Conclusions:Data from initial cohorts in two dose escalation trials of patients treated with PRTX-100 at a dose of 1 µg/kg or 3 µg/kg have demonstrated an acceptable safety profile to support continued enrollment into higher-dose cohorts in both trials. A platelet response was observed in one patient treated at the lowest dose in one of the trials. Enrollment into higher-dose cohorts is ongoing and updated data from patients treated in those cohorts will be included in any presentation.
Disclosures Bussel: Amgen: Consultancy, Honoraria, Membership on an entity's Board of Directors or advisory committees, Research Funding; Protalex: Membership on an entity's Board of Directors or advisory committees, Research Funding; Rigel Pharmaceuticals: Membership on an entity's Board of Directors or advisory committees, Research Funding; Ligand: Membership on an entity's Board of Directors or advisory committees, Research Funding; Cangene: Research Funding; Prophylix Pharma: Membership on an entity's Board of Directors or advisory committees, Research Funding; Symphogen: Membership on an entity's Board of Directors or advisory committees; Novartis: Consultancy, Honoraria, Membership on an entity's Board of Directors or advisory committees, Research Funding; Boehringer Ingelheim: Research Funding; Momenta Pharmaceuticals: Membership on an entity's Board of Directors or advisory committees; Shionogi: Membership on an entity's Board of Directors or advisory committees; Immunomedics: Research Funding; GSK: Consultancy, Honoraria, Membership on an entity's Board of Directors or advisory committees, Research Funding; Physicians Education Resource: Speakers Bureau; UpToDate: Patents & Royalties; Sysmex: Research Funding; Eisai: Membership on an entity's Board of Directors or advisory committees, Research Funding; Genzyme: Research Funding; BiologicTx: Research Funding. Kuter: Syntimmune: Consultancy; MedImmune: Consultancy; Eisai: Consultancy; Genzyme: Consultancy; 3SBios: Consultancy; Shire: Consultancy; Amgen: Consultancy, Paid expert testimony; Pfizer: Consultancy; Shionogi: Consultancy; ONO: Consultancy; GlaxoSmithKline: Consultancy; Bristol-Myers Squibb: Research Funding; Protalex: Research Funding; CRICO: Other: Paid expert testimony; Rigel: Consultancy, Research Funding. Francovitch: Protalex, Inc.: Employment. Michel: Amgen: Honoraria; Novartis: Honoraria.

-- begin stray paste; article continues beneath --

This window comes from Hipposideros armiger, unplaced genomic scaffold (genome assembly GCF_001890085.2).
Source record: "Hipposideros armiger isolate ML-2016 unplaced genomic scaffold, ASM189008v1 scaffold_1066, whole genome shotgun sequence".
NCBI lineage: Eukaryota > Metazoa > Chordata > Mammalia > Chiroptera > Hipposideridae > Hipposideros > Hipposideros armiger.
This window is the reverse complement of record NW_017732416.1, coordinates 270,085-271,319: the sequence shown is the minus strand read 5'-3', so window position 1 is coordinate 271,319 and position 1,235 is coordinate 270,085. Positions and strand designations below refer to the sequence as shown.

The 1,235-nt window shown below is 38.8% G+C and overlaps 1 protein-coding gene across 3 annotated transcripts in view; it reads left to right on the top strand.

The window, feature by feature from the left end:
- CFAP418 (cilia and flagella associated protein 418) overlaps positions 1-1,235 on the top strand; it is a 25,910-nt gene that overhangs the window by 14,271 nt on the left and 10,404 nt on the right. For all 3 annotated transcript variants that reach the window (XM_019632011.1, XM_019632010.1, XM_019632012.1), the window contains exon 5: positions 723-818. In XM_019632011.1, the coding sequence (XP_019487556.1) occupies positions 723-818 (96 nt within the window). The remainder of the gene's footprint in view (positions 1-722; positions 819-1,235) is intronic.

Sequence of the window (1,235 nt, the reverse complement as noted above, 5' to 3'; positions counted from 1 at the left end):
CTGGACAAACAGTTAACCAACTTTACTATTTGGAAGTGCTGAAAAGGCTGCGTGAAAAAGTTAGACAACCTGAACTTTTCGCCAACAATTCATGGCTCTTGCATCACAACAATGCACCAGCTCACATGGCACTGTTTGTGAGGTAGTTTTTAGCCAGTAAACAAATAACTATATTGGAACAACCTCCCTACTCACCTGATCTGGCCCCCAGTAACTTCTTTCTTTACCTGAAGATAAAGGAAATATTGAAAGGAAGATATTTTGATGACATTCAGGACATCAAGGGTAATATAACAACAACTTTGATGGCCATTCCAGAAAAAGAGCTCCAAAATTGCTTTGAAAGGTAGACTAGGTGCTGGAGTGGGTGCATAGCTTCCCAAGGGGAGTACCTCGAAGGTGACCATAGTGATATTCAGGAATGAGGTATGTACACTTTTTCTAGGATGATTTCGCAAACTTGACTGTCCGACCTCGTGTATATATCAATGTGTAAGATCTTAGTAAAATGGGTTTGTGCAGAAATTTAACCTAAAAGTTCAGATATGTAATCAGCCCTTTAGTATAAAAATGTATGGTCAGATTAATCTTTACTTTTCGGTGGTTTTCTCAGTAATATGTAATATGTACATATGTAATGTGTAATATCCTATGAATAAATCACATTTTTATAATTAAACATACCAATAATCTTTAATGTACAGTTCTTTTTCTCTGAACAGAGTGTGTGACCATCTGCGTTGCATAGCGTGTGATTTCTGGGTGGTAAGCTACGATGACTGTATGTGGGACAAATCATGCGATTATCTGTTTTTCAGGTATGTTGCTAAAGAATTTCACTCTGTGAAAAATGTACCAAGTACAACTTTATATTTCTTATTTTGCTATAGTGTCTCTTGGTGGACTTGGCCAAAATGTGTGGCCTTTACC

- © 2016 by The American Society of Hematology